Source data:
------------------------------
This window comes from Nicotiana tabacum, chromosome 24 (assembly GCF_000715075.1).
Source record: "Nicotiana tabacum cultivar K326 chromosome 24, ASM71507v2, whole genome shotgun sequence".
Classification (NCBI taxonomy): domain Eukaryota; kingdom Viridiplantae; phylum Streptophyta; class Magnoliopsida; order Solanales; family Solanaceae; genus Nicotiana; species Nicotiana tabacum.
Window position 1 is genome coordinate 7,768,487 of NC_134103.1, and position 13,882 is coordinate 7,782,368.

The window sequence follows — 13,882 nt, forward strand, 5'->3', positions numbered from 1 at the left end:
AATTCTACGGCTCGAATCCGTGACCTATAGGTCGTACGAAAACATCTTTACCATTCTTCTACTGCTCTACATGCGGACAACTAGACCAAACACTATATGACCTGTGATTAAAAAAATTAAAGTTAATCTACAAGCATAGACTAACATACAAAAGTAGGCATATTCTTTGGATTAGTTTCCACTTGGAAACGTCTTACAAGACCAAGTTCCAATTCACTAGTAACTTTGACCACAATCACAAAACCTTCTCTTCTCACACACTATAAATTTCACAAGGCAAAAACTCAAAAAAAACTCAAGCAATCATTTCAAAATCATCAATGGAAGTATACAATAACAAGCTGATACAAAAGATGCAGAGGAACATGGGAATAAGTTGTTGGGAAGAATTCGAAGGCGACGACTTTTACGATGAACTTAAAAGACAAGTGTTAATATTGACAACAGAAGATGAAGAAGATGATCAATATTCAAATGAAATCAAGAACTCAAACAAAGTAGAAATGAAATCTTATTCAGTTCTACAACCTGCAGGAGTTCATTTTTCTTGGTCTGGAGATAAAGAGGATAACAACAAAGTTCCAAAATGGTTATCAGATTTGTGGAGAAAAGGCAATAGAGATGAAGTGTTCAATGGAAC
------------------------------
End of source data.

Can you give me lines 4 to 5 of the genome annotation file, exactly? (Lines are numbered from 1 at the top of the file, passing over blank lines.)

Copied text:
Window position 1 is genome coordinate 7,768,487 of NC_134103.1, and position 13,882 is coordinate 7,782,368.

The window sequence follows — 13,882 nt, forward strand, 5'->3', positions numbered from 1 at the left end: